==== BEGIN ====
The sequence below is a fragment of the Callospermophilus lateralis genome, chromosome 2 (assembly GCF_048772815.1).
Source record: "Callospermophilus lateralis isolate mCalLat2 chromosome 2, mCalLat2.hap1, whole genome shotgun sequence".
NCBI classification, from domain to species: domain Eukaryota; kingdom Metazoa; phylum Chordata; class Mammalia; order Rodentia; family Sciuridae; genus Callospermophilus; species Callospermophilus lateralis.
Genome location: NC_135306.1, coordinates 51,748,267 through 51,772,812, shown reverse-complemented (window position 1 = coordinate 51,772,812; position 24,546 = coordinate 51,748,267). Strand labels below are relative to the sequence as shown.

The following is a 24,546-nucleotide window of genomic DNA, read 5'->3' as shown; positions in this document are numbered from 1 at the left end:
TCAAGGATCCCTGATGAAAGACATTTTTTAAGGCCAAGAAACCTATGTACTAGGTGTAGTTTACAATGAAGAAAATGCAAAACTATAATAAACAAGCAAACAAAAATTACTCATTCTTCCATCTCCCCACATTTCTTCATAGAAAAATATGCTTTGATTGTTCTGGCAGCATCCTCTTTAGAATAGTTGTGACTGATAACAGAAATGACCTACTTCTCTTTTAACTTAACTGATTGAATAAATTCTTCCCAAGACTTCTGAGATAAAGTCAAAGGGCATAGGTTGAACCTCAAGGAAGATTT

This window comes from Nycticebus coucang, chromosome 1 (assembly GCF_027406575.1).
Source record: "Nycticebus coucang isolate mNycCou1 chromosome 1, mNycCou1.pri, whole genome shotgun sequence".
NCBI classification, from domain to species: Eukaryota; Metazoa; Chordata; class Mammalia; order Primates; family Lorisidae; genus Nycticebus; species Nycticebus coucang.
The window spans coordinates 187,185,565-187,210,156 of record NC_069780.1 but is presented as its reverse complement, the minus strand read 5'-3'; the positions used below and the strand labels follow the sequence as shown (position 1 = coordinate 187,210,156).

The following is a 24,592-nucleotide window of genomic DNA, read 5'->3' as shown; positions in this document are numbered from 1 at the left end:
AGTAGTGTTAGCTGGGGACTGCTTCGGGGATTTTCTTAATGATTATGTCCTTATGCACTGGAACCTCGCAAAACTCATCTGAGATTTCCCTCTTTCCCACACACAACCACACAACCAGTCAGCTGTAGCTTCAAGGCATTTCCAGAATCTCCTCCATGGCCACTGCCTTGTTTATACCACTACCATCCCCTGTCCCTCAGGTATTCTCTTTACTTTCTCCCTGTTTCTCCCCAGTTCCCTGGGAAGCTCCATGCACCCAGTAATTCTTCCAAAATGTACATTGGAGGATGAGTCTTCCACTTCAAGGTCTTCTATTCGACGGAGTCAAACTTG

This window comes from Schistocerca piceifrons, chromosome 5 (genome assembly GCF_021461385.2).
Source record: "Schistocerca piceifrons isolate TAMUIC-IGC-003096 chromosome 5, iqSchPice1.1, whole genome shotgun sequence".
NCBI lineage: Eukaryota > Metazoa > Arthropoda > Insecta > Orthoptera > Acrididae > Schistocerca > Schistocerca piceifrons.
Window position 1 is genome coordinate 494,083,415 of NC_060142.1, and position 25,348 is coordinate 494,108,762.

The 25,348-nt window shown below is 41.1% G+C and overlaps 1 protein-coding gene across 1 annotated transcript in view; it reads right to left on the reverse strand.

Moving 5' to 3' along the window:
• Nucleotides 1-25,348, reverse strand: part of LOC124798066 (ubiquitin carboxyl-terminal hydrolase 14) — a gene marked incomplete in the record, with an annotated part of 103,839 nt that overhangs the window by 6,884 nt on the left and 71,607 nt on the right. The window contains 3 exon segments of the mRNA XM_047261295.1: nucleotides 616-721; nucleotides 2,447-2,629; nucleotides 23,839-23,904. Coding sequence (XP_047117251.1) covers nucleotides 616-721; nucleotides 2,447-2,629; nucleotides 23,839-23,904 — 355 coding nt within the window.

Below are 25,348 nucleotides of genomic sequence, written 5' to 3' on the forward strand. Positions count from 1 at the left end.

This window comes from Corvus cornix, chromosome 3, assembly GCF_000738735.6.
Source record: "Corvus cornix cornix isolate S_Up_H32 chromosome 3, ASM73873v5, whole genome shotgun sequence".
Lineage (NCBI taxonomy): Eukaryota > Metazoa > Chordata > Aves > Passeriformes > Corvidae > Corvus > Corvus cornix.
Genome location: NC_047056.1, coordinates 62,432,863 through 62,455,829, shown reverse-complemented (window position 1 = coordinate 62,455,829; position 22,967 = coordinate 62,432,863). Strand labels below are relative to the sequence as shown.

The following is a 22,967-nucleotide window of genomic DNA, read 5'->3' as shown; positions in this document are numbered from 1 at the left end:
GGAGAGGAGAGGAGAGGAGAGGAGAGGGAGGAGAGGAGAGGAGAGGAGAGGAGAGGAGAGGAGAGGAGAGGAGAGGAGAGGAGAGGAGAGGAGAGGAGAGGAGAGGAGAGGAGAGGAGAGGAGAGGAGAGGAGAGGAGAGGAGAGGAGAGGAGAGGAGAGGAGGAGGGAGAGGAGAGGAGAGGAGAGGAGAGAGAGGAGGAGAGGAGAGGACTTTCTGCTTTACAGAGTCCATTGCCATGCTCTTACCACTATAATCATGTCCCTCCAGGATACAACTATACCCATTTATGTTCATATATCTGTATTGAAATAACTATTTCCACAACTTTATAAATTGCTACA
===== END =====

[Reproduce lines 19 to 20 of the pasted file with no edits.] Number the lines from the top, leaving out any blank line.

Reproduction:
• Nucleotides 1-25,348, reverse strand: part of LOC124798066 (ubiquitin carboxyl-terminal hydrolase 14) — a gene marked incomplete in the record, with an annotated part of 103,839 nt that overhangs the window by 6,884 nt on the left and 71,607 nt on the right. The window contains 3 exon segments of the mRNA XM_047261295.1: nucleotides 616-721; nucleotides 2,447-2,629; nucleotides 23,839-23,904. Coding sequence (XP_047117251.1) covers nucleotides 616-721; nucleotides 2,447-2,629; nucleotides 23,839-23,904 — 355 coding nt within the window.

Below are 25,348 nucleotides of genomic sequence, written 5' to 3' on the forward strand. Positions count from 1 at the left end.